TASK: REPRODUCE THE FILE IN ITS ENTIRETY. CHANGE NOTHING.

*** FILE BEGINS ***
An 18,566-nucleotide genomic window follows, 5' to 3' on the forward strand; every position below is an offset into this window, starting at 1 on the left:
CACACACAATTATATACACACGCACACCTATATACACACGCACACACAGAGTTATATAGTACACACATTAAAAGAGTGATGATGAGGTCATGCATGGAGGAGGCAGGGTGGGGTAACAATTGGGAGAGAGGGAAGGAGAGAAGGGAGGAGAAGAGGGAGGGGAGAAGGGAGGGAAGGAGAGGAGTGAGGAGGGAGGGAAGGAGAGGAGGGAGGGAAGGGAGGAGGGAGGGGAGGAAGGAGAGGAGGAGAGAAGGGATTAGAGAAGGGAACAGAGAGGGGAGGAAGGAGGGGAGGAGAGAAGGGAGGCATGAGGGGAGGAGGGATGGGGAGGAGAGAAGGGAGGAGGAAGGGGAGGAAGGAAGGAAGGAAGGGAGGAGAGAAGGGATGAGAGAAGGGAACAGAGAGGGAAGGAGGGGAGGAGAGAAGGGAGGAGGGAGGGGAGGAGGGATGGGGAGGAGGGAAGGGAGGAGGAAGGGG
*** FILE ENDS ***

An 18,566-nucleotide genomic window follows, 5' to 3' on the forward strand; every position below is an offset into this window, starting at 1 on the left:
CACACACAATTATATACACACGCACACCTATATACACACGCACACACAGAGTTATATAGTACACACATTAAAAGAGTGATGATGAGGTCATGCATGGAGGAGGCAGGGTGGGGTAACAATTGGGAGAGAGGGAAGGAGAGAAGGGAGGAGAAGAGGGAGGGGAGAAGGGAGGGAAGGAGAGGAGTGAGGAGGGAGGGAAGGAGAGGAGGGAGGGAAGGGAGGAGGGAGGGGAGGAAGGAGAGGAGGAGAGAAGGGATTAGAGAAGGGAACAGAGAGGGGAGGAAGGAGGGGAGGAGAGAAGGGAGGCATGAGGGGAGGAGGGATGGGGAGGAGAGAAGGGAGGAGGAAGGGGAGGAAGGAAGGAAGGAAGGGAGGAGAGAAGGGATGAGAGAAGGGAACAGAGAGGGAAGGAGGGGAGGAGAGAAGGGAGGAGGGAGGGGAGGAGGGATGGGGAGGAGGGAAGGGAGGAGGAAGGGG